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The Quick Guide For Buying Landed Property In Singapore

Posted by Jayson Ang on January 2, 2023
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Singaporeans are no strangers to purchasing HDB flats and condos, yet few have ever had the privilege of buying a landed property here. After all, such properties are occupied by only 5% of Singapore households. But for those lucky ones who are getting a landed property or who are curious about the process, here’s your complete guide to owning a landed property in Singapore!

Types of Landed Property Available in Singapore

In Singapore, there are three major types of landed property: terrace houses, semi-detached houses, and bungalows.

According to URA, terrace houses are a row of at least 3 homes with common walls between them, all of which have their own land titles. Corner terrace houses are the most sought-after since they tend to have more spacious plots of land. On the other hand, semi-detached houses consist of two homes that share a common wall, and each one holds their own land title. Most of the time, these homes are side-by-side, but they can also be attached back-to-back.

A bungalow is a detached landed house with its own land title. The property doesn’t share any common walls with any other property and is surrounded by land space.

Notably, these kinds of landed properties can be strata-titled.

Though technically a bungalow, a Good Class Bungalow stands apart from its counterparts with its individualistic traits, meriting a special category all its own.

  • A GCB must be located within the 39 GCB areas listed by URA
  • Generally, land size of at least 1,400 sq m (about 15,069 sq feet)
  • Cannot be more than two storeys high (excluding attic and basement)
  • At least 60% of the land must be allocated to greenery and landscape

How Much Does It Cost To Buy A Landed Property In Singapore?

From January 2022 to December 2022, a whopping 1689 resale landed property transactions had their caveats lodged or options issued – according to URA’s Private Residential Property Transactions. Of course, we did not take into account new sales or sub sales, since most landed property transactions are for resale properties; nor did we consider strata-titled landed properties.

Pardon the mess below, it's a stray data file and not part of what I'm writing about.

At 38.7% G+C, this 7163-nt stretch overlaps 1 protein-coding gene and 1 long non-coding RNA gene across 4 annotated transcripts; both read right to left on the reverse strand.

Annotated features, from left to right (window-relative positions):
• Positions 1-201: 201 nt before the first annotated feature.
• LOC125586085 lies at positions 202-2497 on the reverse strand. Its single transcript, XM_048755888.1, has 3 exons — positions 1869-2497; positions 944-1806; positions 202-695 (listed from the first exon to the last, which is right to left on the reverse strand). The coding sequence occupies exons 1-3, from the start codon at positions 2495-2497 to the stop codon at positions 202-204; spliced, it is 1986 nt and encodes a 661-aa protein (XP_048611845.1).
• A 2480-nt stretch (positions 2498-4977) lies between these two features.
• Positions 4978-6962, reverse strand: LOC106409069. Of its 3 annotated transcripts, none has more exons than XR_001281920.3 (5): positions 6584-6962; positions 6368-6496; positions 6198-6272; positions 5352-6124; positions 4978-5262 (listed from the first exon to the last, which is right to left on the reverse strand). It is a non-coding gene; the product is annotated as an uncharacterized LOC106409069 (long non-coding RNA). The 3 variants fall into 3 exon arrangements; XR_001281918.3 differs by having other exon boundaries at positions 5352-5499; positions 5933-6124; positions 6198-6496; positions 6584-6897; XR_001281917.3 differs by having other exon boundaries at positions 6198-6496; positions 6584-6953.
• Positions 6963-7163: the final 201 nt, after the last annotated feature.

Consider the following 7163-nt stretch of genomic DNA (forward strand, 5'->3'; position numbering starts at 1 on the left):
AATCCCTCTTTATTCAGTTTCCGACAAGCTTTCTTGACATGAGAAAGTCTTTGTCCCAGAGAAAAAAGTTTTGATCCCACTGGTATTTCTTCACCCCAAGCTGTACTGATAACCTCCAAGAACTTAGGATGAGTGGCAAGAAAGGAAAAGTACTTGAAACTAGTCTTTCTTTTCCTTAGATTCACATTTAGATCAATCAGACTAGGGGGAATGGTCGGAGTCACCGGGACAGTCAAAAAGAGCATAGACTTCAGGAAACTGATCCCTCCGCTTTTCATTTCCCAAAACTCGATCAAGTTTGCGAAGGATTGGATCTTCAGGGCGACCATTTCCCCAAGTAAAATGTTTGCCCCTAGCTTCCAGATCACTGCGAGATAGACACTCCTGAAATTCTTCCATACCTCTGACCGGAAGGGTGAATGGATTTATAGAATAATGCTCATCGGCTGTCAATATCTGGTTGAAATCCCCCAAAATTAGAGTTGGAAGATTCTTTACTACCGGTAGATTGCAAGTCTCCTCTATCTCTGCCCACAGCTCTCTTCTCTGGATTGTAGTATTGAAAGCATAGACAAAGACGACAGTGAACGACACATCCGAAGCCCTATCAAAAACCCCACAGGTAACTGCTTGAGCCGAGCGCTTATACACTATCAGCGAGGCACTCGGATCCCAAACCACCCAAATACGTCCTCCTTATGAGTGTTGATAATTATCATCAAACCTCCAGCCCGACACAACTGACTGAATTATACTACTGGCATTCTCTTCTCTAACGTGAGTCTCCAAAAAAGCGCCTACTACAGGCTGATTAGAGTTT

Buying a landed property is no small expense for most people; the supply of available landed properties is also limited. Generally speaking, shelling out over $3 million for a terrace house, close to $5 million for a semi-detached, and approximately $14 million for a bungalow is the expected price tag.

Location certainly has an impact on the prices of landed properties; those in the Outside Central Region (OCR) tend to be the most economical, while the Core Central Region (CCR) – the wealthiest part of Singapore – is home to the luxurious Good Class Bungalows (GCBs) and is consequently the most expensive.

Non-Singaporean Citizens or Permanent Residents Cannot Buy Landed Property in Singapore without Approval

If you are a foreigner, such as someone who is not a Singapore Citizen, Singapore company, Singapore limited liability partnership or Singapore society, you will need to obtain approval from the Controller of Residential Property in Singapore Land Authority (SLA) if you want to purchase a landed residential property in Singapore. Under the Residential Property Act, this is a restricted property type and so approval is necessary for all non-locals wishing to invest in such properties.